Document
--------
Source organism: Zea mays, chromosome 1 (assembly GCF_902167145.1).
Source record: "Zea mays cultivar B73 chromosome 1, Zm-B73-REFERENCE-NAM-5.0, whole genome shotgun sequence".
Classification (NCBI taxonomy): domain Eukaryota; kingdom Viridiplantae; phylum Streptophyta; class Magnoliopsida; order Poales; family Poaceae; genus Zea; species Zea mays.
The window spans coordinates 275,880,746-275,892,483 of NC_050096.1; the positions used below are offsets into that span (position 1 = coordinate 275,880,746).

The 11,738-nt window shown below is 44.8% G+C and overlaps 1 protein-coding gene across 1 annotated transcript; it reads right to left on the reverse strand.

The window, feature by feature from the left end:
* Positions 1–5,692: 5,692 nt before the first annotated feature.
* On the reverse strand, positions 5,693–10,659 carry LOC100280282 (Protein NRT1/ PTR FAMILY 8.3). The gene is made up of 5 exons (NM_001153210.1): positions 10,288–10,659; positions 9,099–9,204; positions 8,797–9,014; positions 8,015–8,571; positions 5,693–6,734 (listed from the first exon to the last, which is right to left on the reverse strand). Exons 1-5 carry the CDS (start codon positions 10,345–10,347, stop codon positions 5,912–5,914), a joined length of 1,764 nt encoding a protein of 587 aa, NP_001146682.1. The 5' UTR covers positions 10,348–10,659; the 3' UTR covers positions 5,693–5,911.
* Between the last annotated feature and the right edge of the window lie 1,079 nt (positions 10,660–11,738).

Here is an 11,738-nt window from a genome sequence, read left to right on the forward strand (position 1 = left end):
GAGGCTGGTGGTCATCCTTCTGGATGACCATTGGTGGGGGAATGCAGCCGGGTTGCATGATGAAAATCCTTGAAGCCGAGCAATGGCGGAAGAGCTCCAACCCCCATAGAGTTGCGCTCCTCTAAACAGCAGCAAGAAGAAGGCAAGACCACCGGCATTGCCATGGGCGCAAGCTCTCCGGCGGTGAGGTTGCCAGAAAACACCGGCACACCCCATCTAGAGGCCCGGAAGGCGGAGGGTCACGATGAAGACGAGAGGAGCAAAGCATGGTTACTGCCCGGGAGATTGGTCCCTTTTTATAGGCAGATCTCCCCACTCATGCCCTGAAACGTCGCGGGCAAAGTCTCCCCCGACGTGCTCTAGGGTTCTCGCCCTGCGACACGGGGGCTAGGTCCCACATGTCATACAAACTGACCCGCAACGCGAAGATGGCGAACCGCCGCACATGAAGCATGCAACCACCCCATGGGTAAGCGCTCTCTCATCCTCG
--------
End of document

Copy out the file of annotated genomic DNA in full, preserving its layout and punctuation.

Source organism: Zea mays, chromosome 1 (assembly GCF_902167145.1).
Source record: "Zea mays cultivar B73 chromosome 1, Zm-B73-REFERENCE-NAM-5.0, whole genome shotgun sequence".
Classification (NCBI taxonomy): domain Eukaryota; kingdom Viridiplantae; phylum Streptophyta; class Magnoliopsida; order Poales; family Poaceae; genus Zea; species Zea mays.
The window spans coordinates 275,880,746-275,892,483 of NC_050096.1; the positions used below are offsets into that span (position 1 = coordinate 275,880,746).

The 11,738-nt window shown below is 44.8% G+C and overlaps 1 protein-coding gene across 1 annotated transcript; it reads right to left on the reverse strand.

The window, feature by feature from the left end:
* Positions 1–5,692: 5,692 nt before the first annotated feature.
* On the reverse strand, positions 5,693–10,659 carry LOC100280282 (Protein NRT1/ PTR FAMILY 8.3). The gene is made up of 5 exons (NM_001153210.1): positions 10,288–10,659; positions 9,099–9,204; positions 8,797–9,014; positions 8,015–8,571; positions 5,693–6,734 (listed from the first exon to the last, which is right to left on the reverse strand). Exons 1-5 carry the CDS (start codon positions 10,345–10,347, stop codon positions 5,912–5,914), a joined length of 1,764 nt encoding a protein of 587 aa, NP_001146682.1. The 5' UTR covers positions 10,348–10,659; the 3' UTR covers positions 5,693–5,911.
* Between the last annotated feature and the right edge of the window lie 1,079 nt (positions 10,660–11,738).

Here is an 11,738-nt window from a genome sequence, read left to right on the forward strand (position 1 = left end):
GAGGCTGGTGGTCATCCTTCTGGATGACCATTGGTGGGGGAATGCAGCCGGGTTGCATGATGAAAATCCTTGAAGCCGAGCAATGGCGGAAGAGCTCCAACCCCCATAGAGTTGCGCTCCTCTAAACAGCAGCAAGAAGAAGGCAAGACCACCGGCATTGCCATGGGCGCAAGCTCTCCGGCGGTGAGGTTGCCAGAAAACACCGGCACACCCCATCTAGAGGCCCGGAAGGCGGAGGGTCACGATGAAGACGAGAGGAGCAAAGCATGGTTACTGCCCGGGAGATTGGTCCCTTTTTATAGGCAGATCTCCCCACTCATGCCCTGAAACGTCGCGGGCAAAGTCTCCCCCGACGTGCTCTAGGGTTCTCGCCCTGCGACACGGGGGCTAGGTCCCACATGTCATACAAACTGACCCGCAACGCGAAGATGGCGAACCGCCGCACATGAAGCATGCAACCACCCCATGGGTAAGCGCTCTCTCATCCTCG